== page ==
In midfield, Monaco mostly play a diamond shape with Djetou or the Portuguese Francisco Da Costa as the holding player, Sylvain Legwinski on the right and Collins on the left. Chief among several who play just behind the strikers is the Algerian Ali Benarbia. "He's not a worker but give him the ball and he can kill teams over five yards or with a pass," Collins said.

It is in the front area that Monaco have an embarrassment of riches. The 20-year-old sensation of the season David Trezeguet - a sort of still enthusiastic Stan Collymore - who made his debut for France as a substitute against Spain in January, seems certain to start. But who will partner him?

The pounds 4.5m record signing from Lyon, Ludovic Giuly, is cup-tied and Japhet N'Doram is injured, as has been the Croatian Robert Spehar, another pounds 4m man. The choice would appear to be between the pacy Thierry Henry, scourge of Newcastle last season - who might be interesting the former Monaco coach Arsene Wenger at Arsenal - and the Nigerian Viktor Ikpeba.

"It's a fluid formation and it can change just like that," Collins said. "And because we have got so much pace up front, we can hit on the counter- attack. We'll have to be at our best to win as United are a great team but there's no fear here. It suits us to be underdogs."

The absence through injury of Ryan Giggs, who has appeared ready to seize the European stage over the past year, could be a significant factor but Collins believes that United's strength lies in a system and work ethic that survives the loss of individuals. "The formula is simple," he said. "Quality players who work. We will have to be ready for their pressing game. Very few teams do it in France. Here they sit back and let you come at them. Newcastle also pressed, played high tempo and got their tackles in early but we beat them on the break.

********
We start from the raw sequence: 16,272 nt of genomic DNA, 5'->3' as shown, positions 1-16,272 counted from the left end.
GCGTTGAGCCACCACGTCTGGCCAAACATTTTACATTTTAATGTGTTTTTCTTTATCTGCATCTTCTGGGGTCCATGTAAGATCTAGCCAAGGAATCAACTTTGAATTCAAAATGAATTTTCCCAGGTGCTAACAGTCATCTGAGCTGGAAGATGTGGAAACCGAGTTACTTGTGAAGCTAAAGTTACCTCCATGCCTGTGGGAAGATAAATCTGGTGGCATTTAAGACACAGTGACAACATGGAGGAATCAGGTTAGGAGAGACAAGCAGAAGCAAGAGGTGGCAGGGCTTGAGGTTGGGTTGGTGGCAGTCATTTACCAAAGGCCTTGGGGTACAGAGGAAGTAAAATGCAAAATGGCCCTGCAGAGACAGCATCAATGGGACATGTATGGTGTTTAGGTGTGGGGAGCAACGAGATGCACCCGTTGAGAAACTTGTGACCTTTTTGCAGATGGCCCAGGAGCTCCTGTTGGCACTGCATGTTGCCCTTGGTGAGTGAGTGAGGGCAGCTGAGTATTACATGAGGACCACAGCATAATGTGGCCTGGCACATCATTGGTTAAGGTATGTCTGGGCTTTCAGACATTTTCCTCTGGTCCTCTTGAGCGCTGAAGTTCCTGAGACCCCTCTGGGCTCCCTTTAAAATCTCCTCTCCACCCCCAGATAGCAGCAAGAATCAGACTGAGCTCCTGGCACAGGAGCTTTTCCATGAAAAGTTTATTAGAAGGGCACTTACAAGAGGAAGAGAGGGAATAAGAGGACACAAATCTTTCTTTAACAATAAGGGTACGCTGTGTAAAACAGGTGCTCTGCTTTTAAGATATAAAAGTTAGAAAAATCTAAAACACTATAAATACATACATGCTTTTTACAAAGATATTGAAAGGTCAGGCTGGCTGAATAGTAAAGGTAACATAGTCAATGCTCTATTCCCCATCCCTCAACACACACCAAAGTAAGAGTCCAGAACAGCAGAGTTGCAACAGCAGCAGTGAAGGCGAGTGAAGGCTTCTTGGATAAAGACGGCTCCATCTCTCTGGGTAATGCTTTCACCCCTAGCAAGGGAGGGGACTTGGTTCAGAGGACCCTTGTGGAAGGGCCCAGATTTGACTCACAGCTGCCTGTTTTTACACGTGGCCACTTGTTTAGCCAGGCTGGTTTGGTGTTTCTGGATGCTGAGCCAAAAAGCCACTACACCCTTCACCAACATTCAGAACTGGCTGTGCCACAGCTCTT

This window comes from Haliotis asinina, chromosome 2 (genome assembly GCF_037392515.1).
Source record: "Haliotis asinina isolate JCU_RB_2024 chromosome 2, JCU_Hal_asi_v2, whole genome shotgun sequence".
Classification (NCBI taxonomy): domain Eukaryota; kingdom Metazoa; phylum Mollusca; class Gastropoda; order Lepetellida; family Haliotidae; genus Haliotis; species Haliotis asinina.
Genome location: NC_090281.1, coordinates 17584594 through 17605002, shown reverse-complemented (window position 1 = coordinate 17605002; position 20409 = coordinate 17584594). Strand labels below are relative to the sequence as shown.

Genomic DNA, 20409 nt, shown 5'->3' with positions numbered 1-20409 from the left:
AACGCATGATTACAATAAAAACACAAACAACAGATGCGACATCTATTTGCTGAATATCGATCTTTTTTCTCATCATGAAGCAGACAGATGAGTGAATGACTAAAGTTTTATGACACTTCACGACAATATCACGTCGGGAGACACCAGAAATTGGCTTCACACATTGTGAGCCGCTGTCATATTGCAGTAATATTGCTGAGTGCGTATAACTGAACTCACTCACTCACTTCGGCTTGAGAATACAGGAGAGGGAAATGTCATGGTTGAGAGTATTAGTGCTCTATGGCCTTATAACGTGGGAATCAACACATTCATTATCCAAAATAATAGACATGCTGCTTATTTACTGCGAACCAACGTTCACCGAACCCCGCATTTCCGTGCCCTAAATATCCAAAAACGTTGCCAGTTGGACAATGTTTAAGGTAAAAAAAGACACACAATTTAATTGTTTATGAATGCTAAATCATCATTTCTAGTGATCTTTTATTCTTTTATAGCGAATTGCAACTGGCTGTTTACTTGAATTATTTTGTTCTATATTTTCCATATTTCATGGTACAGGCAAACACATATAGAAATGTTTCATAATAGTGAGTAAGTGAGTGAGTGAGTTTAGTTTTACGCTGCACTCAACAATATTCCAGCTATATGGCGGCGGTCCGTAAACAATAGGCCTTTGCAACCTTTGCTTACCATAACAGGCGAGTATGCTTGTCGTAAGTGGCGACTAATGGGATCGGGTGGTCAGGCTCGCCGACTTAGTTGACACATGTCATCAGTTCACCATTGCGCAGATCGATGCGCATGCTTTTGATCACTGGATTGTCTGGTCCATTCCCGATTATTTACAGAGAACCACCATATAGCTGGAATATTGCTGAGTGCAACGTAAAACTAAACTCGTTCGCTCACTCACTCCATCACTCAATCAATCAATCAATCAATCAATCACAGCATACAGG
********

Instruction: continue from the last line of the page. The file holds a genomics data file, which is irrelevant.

"I think United looked to Cantona too much in Europe. Sometimes he was marked very tightly but United still tried to play towards him. Now they don't play in a specific area of the park, they play all over it, and they have quite a few players with great movement who can score goals. I like watching them.

"It's a case of talented players with a good attitude. It's instilled in them from a young age and they know that if they don't work, they are out. An individual can be playing badly but he is still working for the team. The one person it's down to is the manager, and he's Scottish, isn't he? He makes that club."

Ferguson believes that United were defeated in Turin against Juventus in December because the game lacked edge, his team having already qualified for the last eight. Hence his words about the team needing the stimulus of fierce competition. Despite their laissez-faire environment, Monaco should provide it and, rather than Barnsley, Porto this time last year might be the better memory for United to recall.